Mass Shootings Are Not A Symptom Of Mental Illness

by Samantha Mann

Mass shootings are not a symptom of mental illness. Mass shootings are preventable. Arguments stating anything otherwise are deflections out of self-interest and curtail the conversation we need to be having in our country surrounding gun regulations and banning assault weapons.

At this point, we’ve all seen the freely available information regarding other countries and their lack of gun violence. We know we don’t have to live like this, but we continue protecting our Second Amendment rights at the expense of innocent Americans. America repeatedly chooses gun rights over its people, and it doesn’t feel as if this is going to change. This decision was made crystal clear after the massacre at Sandy Hook Elementary: if we didn’t care then, at a moment when the most heinous act was committed against our youngest and most defenseless population, then we aren’t going to care now. If America is going to stand by this choice, I need it to do so in honesty. I need the government and the NRA to say what they actually mean, which is: We value access to guns, money, and political power over individual human life. As someone who has worked in multiple roles in the mental health field for almost a decade and as a person who suffers from mental health conditions myself, I can no longer hear the false claim that mass shootings are a manifestation of mental illness. This flagrant lie spreads misinformation and distracts us from what actually binds all mass shooting incidents together, guns.

The theory that people who struggle with mental illness are more likely to commit mass violence against others has been floated in the media since Columbine. Originally, this idea allowed people to digest and make sense of novel and unheard-of actions committed by our nation’s youth. Attempting to make sense of a cultural atrocity is reasonable, however, this particular reasoning has been time and time again proven incorrect. People refuse to examine the legitimate reasons that mass shootings still regularly occur, because it would mean letting go of rights that we feel are god-given. We don’t want the precious freedom of the right to bear arms infringed upon, so the same awful event ensues and another story about a deranged, mentally ill shooter cycles and sticks with the public. Unfortunately, this blame has only further alienated people who suffer with mental health conditions, spread falsities, and hasn’t alleviated the problem. Multiple reports and research has demonstrated that those who suffer from mental health conditions are more likely to become victims of violence, not perpetrators of it. Those suffering from the most severe and debilitating forms of mental health conditions such as schizophrenia and bipolar disorders are actually 2.5 times more likely to be victims of assault, rape, and attacks compared to the general population. Throughout a lifespan, someone who lives with any form of mental illness is overall 4 times more likely to fall victim to a violent crime. By continuing to view people who are mentally ill as violent criminals, we are using a vulnerable population as scapegoats for a constitutional problem.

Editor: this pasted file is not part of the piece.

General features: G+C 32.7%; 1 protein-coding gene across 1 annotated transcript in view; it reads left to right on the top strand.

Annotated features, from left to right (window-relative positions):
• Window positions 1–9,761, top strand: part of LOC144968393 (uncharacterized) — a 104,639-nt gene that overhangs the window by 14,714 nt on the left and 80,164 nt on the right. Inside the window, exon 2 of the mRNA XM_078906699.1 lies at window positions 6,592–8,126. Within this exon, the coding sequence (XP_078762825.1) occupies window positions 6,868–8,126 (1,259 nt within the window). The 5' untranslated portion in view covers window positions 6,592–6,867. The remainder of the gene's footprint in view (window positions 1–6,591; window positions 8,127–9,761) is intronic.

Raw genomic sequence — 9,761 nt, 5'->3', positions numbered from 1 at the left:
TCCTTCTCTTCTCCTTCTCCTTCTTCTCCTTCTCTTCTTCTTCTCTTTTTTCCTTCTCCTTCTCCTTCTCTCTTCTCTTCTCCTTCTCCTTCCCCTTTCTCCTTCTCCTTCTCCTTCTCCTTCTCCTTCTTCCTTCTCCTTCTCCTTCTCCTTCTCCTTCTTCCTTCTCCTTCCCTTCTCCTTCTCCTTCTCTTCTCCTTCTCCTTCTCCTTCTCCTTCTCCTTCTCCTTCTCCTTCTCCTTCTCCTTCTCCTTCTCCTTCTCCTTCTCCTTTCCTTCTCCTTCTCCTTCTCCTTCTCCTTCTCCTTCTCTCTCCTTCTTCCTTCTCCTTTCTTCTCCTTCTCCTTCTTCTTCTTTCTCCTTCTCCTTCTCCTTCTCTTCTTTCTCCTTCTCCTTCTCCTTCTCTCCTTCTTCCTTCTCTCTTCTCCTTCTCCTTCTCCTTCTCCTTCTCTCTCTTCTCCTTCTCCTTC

In the field of mental health, the Diagnostic and Statistical Manual of Mental Disorders (DSM-V currently) is used determine a clinical diagnosis based on an individual’s set of symptoms. If a diagnosis is given, the DSM is then used to identify best treatment options for patients. The DSM is also allows professionals to examine overall patterns and outcomes of specific disorders. For example, common outcomes for anorexia nervosa are low blood pressure, low bone density, and kidney failure. Possible outcomes for schizophrenia are long-term auditory and/or visual hallucinations and possible suicide. Professionals need this information to develop treatment plans and understand how a diagnosis could affect a patient’s life if left untreated. As a behavior analyst working with children on the autism spectrum, I use the DSM-V for treatment planning and deciding how many hours of support per week my students and families need, as well as a resource to help parents better understand their child’s difficulties. Experts have been analyzing symptoms and outcomes of mental disorders for over a hundred years, and by now we have collected libraries worth of information regarding the human mental condition. Nowhere in this library can you find information pointing to mass murder as a symptom or outcome of any mental health disorder. If it were, you would have heard about it. Violence is a symptom of mismanaged anger, and anger is not a mental health condition.